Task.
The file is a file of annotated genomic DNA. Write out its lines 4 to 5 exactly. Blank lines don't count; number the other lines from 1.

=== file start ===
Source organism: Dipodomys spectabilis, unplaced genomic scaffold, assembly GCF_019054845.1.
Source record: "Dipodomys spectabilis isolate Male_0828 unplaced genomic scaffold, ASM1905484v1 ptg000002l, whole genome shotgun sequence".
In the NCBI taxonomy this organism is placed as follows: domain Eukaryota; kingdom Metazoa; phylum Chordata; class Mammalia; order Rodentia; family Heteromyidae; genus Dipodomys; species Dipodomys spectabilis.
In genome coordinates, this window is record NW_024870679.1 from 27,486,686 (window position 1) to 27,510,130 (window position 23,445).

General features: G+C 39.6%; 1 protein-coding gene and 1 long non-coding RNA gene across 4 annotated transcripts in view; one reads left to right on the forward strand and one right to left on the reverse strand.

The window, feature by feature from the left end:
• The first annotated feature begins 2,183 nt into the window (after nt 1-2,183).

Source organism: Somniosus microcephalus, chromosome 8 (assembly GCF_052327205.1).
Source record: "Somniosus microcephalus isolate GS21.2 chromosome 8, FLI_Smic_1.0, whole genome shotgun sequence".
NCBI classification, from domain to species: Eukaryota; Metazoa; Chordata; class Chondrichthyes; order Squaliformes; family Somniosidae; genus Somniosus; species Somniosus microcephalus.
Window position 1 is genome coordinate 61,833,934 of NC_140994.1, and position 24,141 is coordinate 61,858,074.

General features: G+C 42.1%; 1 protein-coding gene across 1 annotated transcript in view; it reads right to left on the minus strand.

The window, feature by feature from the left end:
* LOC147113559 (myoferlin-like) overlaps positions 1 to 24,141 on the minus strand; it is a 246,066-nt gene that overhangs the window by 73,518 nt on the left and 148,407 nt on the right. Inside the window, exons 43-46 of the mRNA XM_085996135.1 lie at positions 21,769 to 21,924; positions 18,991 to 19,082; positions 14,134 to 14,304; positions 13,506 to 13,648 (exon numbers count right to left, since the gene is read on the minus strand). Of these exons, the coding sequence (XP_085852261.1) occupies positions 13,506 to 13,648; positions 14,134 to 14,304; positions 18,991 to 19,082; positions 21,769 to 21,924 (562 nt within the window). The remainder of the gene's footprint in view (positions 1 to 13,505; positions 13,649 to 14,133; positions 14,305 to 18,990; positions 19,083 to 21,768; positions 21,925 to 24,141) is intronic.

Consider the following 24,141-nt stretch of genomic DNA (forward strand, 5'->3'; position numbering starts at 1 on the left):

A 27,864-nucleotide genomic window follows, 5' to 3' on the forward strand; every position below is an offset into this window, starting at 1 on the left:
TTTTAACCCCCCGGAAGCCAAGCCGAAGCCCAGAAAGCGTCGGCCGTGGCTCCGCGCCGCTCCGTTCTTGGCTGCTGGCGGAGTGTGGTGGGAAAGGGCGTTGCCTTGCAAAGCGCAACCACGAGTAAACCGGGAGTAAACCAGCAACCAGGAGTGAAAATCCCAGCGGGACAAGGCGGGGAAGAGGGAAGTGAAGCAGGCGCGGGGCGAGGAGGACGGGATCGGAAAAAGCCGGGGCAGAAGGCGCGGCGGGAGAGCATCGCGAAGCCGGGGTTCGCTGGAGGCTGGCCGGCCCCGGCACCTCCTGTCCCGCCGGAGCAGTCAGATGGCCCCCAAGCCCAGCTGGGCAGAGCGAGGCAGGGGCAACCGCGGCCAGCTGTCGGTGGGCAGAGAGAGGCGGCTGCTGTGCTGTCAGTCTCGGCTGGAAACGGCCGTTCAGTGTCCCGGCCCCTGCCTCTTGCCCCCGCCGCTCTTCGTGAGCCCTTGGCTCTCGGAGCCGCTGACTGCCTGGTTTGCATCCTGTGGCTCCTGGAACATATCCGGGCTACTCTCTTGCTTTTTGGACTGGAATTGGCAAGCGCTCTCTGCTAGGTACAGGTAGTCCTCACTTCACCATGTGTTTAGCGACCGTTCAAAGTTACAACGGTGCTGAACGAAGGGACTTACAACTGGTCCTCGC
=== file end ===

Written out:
In genome coordinates, this window is record NW_024870679.1 from 27,486,686 (window position 1) to 27,510,130 (window position 23,445).

General features: G+C 39.6%; 1 protein-coding gene and 1 long non-coding RNA gene across 4 annotated transcripts in view; one reads left to right on the forward strand and one right to left on the reverse strand.